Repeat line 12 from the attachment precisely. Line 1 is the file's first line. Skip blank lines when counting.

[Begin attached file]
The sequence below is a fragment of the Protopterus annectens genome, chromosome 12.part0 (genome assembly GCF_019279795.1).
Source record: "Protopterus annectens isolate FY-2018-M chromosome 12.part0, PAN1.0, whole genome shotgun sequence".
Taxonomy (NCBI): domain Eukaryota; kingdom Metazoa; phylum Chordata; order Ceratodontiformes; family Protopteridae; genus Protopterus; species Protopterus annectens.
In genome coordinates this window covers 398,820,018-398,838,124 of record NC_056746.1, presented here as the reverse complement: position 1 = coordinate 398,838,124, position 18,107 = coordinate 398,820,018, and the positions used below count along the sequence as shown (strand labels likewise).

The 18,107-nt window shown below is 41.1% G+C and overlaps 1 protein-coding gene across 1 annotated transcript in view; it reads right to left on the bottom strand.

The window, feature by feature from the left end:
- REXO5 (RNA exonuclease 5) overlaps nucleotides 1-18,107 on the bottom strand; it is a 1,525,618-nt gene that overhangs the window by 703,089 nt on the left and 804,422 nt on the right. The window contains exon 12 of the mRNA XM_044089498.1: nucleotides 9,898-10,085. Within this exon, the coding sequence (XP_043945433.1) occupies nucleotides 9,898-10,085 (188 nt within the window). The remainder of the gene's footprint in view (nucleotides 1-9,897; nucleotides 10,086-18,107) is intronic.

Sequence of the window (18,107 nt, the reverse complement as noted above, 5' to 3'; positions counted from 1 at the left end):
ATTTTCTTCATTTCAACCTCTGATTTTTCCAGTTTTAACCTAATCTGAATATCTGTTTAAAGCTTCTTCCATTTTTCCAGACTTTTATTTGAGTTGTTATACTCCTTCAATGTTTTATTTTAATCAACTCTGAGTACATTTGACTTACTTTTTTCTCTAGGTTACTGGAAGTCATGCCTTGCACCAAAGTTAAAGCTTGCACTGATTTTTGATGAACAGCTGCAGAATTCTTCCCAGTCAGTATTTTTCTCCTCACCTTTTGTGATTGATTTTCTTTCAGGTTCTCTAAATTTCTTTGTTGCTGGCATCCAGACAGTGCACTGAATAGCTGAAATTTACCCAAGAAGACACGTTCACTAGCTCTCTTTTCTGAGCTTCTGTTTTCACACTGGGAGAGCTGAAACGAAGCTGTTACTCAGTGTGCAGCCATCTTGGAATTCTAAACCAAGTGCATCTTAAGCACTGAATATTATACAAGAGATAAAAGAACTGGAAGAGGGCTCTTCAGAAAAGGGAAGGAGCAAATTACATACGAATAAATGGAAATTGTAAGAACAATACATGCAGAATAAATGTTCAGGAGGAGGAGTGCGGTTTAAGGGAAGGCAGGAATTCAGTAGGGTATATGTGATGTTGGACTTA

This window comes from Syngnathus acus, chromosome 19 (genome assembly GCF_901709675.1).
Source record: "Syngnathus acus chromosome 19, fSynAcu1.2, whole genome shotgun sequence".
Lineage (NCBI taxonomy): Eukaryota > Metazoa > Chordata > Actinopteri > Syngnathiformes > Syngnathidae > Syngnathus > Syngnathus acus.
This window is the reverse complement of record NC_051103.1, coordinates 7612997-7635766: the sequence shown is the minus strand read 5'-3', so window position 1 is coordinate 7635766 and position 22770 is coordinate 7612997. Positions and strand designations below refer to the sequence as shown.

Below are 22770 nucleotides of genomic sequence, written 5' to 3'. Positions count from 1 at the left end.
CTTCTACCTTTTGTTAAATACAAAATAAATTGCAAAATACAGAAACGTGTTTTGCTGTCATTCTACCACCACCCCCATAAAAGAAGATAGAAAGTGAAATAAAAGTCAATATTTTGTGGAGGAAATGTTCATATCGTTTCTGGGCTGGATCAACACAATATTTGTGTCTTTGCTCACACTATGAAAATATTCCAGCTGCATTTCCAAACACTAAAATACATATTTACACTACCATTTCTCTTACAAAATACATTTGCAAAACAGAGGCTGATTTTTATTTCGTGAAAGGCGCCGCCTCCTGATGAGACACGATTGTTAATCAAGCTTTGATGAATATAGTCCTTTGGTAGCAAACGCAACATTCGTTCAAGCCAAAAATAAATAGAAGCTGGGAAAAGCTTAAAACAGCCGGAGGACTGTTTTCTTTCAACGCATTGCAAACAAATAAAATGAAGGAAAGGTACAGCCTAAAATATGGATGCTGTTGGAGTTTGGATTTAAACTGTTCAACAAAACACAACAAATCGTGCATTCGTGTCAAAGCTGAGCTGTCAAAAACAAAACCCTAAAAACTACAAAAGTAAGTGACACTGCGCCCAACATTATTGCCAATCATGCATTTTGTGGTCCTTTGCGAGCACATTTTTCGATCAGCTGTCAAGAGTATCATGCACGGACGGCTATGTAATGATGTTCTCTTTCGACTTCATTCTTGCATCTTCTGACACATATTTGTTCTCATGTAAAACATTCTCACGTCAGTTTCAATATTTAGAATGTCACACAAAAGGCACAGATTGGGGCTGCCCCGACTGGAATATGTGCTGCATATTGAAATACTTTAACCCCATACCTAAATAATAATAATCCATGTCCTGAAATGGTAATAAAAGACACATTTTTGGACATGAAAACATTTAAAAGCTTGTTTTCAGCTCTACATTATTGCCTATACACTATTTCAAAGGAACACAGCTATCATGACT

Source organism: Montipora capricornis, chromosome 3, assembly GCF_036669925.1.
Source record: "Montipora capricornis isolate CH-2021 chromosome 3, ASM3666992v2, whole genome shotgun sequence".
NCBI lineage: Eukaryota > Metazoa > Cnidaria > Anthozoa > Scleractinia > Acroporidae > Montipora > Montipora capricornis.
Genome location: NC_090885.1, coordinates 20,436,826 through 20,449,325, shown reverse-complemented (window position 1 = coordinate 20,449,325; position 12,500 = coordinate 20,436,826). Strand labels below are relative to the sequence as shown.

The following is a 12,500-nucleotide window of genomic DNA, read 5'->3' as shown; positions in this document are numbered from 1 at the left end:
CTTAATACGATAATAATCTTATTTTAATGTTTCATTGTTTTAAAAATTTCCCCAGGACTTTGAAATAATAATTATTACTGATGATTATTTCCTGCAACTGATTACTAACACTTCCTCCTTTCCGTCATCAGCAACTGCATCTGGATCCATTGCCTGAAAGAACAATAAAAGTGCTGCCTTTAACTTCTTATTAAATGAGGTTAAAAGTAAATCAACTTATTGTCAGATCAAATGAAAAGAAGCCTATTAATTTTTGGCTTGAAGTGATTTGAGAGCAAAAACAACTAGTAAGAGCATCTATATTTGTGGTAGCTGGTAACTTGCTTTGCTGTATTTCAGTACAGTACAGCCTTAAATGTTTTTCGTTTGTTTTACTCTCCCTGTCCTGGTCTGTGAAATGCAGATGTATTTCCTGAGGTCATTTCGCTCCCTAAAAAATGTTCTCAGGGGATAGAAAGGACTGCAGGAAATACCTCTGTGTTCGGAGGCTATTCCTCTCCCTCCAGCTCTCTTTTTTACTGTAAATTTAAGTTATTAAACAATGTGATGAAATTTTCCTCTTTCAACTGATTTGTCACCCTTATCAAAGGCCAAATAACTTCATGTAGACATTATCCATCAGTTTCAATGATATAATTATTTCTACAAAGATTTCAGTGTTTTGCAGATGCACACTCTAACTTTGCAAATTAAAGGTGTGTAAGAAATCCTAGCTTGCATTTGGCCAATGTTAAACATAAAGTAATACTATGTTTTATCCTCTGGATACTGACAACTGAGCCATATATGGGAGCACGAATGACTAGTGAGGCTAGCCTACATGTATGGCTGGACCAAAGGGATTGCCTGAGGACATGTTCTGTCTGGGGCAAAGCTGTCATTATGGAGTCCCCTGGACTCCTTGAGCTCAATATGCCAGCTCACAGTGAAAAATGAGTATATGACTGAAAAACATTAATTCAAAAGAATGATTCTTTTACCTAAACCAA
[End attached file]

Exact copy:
Lineage (NCBI taxonomy): Eukaryota > Metazoa > Chordata > Actinopteri > Syngnathiformes > Syngnathidae > Syngnathus > Syngnathus acus.